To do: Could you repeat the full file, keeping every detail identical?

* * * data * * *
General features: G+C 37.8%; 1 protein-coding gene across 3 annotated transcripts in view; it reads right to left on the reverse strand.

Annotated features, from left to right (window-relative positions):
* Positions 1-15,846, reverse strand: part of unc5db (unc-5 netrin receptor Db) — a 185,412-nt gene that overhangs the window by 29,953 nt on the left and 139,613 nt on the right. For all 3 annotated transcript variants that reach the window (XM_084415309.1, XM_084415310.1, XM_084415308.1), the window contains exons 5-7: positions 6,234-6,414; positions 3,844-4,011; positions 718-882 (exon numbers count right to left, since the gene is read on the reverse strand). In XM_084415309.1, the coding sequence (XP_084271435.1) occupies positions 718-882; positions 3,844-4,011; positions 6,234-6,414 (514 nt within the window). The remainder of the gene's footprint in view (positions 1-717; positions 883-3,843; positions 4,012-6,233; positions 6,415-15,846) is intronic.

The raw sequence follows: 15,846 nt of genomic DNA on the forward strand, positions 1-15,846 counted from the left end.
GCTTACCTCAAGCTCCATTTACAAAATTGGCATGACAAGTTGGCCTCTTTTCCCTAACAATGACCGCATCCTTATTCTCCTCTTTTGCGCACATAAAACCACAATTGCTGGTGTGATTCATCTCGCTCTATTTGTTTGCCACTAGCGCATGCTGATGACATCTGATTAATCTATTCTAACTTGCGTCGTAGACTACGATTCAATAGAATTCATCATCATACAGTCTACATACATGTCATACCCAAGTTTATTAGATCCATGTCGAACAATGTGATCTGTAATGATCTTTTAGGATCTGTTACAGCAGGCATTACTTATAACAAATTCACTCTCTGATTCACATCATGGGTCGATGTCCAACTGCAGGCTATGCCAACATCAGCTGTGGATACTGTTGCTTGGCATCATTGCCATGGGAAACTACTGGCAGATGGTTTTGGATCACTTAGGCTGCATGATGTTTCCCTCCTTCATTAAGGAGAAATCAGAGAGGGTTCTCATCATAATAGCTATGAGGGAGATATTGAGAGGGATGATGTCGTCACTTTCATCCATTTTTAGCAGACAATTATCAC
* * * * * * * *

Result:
General features: G+C 37.8%; 1 protein-coding gene across 3 annotated transcripts in view; it reads right to left on the reverse strand.

Annotated features, from left to right (window-relative positions):
* Positions 1-15,846, reverse strand: part of unc5db (unc-5 netrin receptor Db) — a 185,412-nt gene that overhangs the window by 29,953 nt on the left and 139,613 nt on the right. For all 3 annotated transcript variants that reach the window (XM_084415309.1, XM_084415310.1, XM_084415308.1), the window contains exons 5-7: positions 6,234-6,414; positions 3,844-4,011; positions 718-882 (exon numbers count right to left, since the gene is read on the reverse strand). In XM_084415309.1, the coding sequence (XP_084271435.1) occupies positions 718-882; positions 3,844-4,011; positions 6,234-6,414 (514 nt within the window). The remainder of the gene's footprint in view (positions 1-717; positions 883-3,843; positions 4,012-6,233; positions 6,415-15,846) is intronic.

The raw sequence follows: 15,846 nt of genomic DNA on the forward strand, positions 1-15,846 counted from the left end.
GCTTACCTCAAGCTCCATTTACAAAATTGGCATGACAAGTTGGCCTCTTTTCCCTAACAATGACCGCATCCTTATTCTCCTCTTTTGCGCACATAAAACCACAATTGCTGGTGTGATTCATCTCGCTCTATTTGTTTGCCACTAGCGCATGCTGATGACATCTGATTAATCTATTCTAACTTGCGTCGTAGACTACGATTCAATAGAATTCATCATCATACAGTCTACATACATGTCATACCCAAGTTTATTAGATCCATGTCGAACAATGTGATCTGTAATGATCTTTTAGGATCTGTTACAGCAGGCATTACTTATAACAAATTCACTCTCTGATTCACATCATGGGTCGATGTCCAACTGCAGGCTATGCCAACATCAGCTGTGGATACTGTTGCTTGGCATCATTGCCATGGGAAACTACTGGCAGATGGTTTTGGATCACTTAGGCTGCATGATGTTTCCCTCCTTCATTAAGGAGAAATCAGAGAGGGTTCTCATCATAATAGCTATGAGGGAGATATTGAGAGGGATGATGTCGTCACTTTCATCCATTTTTAGCAGACAATTATCAC